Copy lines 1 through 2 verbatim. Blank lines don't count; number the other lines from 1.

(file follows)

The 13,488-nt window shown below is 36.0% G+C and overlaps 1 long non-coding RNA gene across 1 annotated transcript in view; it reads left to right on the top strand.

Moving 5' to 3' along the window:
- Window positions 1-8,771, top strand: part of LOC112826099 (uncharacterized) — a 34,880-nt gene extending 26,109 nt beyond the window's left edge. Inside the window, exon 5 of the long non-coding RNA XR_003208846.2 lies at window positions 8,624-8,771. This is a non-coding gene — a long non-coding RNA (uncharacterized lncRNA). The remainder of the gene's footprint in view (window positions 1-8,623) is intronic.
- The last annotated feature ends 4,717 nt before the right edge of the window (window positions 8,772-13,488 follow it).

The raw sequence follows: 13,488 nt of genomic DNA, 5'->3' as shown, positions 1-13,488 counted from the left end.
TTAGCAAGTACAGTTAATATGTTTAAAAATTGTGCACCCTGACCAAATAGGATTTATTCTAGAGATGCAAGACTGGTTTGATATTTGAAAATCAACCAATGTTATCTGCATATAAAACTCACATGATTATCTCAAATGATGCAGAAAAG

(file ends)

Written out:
The 13,488-nt window shown below is 36.0% G+C and overlaps 1 long non-coding RNA gene across 1 annotated transcript in view; it reads left to right on the top strand.

Moving 5' to 3' along the window: